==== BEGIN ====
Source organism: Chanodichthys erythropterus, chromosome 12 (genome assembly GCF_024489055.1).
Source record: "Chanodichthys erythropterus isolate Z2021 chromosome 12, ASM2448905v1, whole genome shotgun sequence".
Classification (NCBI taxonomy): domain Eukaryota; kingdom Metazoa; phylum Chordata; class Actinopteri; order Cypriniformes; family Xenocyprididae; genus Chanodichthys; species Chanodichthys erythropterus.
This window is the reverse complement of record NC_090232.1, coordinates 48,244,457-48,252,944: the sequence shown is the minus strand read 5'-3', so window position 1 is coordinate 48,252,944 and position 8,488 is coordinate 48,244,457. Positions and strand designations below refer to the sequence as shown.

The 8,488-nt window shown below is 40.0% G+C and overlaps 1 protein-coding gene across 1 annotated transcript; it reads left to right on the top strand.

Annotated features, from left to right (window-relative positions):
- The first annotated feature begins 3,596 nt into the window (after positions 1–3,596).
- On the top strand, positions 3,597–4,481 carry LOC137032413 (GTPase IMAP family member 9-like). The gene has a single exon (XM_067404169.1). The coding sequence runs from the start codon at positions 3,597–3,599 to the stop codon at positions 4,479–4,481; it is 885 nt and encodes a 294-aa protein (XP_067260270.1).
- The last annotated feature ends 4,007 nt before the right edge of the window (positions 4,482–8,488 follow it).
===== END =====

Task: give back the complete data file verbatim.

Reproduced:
Source organism: Chanodichthys erythropterus, chromosome 12 (genome assembly GCF_024489055.1).
Source record: "Chanodichthys erythropterus isolate Z2021 chromosome 12, ASM2448905v1, whole genome shotgun sequence".
Classification (NCBI taxonomy): domain Eukaryota; kingdom Metazoa; phylum Chordata; class Actinopteri; order Cypriniformes; family Xenocyprididae; genus Chanodichthys; species Chanodichthys erythropterus.
This window is the reverse complement of record NC_090232.1, coordinates 48,244,457-48,252,944: the sequence shown is the minus strand read 5'-3', so window position 1 is coordinate 48,252,944 and position 8,488 is coordinate 48,244,457. Positions and strand designations below refer to the sequence as shown.

The 8,488-nt window shown below is 40.0% G+C and overlaps 1 protein-coding gene across 1 annotated transcript; it reads left to right on the top strand.

Annotated features, from left to right (window-relative positions):
- The first annotated feature begins 3,596 nt into the window (after positions 1–3,596).
- On the top strand, positions 3,597–4,481 carry LOC137032413 (GTPase IMAP family member 9-like). The gene has a single exon (XM_067404169.1). The coding sequence runs from the start codon at positions 3,597–3,599 to the stop codon at positions 4,479–4,481; it is 885 nt and encodes a 294-aa protein (XP_067260270.1).
- The last annotated feature ends 4,007 nt before the right edge of the window (positions 4,482–8,488 follow it).